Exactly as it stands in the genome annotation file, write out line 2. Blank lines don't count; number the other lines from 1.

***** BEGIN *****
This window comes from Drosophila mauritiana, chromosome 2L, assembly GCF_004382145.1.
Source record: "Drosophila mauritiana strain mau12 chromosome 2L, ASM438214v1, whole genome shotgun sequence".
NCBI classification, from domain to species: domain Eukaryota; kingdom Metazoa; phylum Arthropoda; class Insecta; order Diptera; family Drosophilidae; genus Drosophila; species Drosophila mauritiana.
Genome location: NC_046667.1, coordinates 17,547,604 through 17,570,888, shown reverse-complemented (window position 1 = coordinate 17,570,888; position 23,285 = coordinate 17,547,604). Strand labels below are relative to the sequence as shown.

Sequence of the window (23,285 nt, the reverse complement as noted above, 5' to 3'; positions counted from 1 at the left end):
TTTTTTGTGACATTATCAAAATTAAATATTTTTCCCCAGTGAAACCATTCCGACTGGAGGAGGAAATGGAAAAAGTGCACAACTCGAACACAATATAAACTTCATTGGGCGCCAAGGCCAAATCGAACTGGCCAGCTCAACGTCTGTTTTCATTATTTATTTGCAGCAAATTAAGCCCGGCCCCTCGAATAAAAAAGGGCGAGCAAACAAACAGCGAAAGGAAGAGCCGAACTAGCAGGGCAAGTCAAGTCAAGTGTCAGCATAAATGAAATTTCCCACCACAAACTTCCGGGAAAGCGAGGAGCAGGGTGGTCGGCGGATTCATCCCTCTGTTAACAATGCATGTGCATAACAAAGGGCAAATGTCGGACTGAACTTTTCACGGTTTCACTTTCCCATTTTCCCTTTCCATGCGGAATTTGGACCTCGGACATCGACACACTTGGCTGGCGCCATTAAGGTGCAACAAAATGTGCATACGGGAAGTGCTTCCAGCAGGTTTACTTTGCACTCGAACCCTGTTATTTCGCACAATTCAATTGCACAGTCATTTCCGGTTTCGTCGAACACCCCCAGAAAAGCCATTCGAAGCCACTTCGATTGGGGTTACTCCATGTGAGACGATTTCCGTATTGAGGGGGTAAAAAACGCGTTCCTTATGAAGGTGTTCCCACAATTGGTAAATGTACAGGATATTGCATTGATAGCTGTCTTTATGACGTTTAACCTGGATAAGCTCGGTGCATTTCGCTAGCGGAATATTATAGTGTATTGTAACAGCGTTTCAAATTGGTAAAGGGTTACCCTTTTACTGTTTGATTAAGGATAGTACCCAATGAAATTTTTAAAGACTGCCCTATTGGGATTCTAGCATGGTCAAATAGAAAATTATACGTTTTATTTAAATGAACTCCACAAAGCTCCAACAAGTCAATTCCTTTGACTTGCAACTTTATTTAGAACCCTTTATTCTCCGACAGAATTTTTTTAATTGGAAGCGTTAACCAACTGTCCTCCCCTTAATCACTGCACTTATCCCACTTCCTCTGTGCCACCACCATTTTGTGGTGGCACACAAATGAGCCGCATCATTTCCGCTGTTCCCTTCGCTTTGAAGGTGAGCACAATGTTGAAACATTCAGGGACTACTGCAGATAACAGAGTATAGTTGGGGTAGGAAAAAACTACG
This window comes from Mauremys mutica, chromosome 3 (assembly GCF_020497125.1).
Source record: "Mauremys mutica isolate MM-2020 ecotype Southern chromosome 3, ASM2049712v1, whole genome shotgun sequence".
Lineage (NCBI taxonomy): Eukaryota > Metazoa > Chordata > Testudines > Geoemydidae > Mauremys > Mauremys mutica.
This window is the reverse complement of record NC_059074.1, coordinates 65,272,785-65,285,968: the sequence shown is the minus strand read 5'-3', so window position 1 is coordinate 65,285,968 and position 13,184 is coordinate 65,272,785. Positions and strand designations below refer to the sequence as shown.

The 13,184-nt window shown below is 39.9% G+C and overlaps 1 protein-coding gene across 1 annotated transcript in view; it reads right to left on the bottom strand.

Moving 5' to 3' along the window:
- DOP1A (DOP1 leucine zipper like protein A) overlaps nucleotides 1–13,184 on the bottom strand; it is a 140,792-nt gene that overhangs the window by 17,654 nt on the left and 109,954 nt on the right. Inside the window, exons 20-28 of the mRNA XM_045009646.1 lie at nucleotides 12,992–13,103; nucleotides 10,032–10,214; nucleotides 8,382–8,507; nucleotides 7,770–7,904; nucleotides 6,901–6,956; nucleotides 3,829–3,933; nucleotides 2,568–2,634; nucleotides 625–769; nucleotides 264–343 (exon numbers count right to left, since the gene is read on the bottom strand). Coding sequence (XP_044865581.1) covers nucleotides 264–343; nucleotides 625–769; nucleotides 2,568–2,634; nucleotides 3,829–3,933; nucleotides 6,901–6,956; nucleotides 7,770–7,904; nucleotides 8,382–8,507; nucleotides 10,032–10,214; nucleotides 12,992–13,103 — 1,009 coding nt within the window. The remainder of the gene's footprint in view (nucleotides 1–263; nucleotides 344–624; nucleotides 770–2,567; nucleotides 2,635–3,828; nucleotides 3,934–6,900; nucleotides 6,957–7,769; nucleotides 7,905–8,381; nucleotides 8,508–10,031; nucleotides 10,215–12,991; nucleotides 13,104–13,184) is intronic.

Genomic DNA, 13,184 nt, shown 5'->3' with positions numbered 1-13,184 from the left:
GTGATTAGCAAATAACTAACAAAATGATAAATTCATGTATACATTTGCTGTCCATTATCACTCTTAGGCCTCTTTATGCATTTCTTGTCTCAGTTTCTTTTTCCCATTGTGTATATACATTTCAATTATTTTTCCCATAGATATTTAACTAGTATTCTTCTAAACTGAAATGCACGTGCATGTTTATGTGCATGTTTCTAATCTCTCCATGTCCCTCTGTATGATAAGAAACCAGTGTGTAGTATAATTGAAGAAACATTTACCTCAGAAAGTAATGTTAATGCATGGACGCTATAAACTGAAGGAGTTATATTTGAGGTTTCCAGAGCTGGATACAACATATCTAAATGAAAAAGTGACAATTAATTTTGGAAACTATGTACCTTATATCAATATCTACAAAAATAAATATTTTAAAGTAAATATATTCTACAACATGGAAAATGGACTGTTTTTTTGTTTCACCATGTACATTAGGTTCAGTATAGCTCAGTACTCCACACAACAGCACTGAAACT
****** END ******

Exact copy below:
Source record: "Drosophila mauritiana strain mau12 chromosome 2L, ASM438214v1, whole genome shotgun sequence".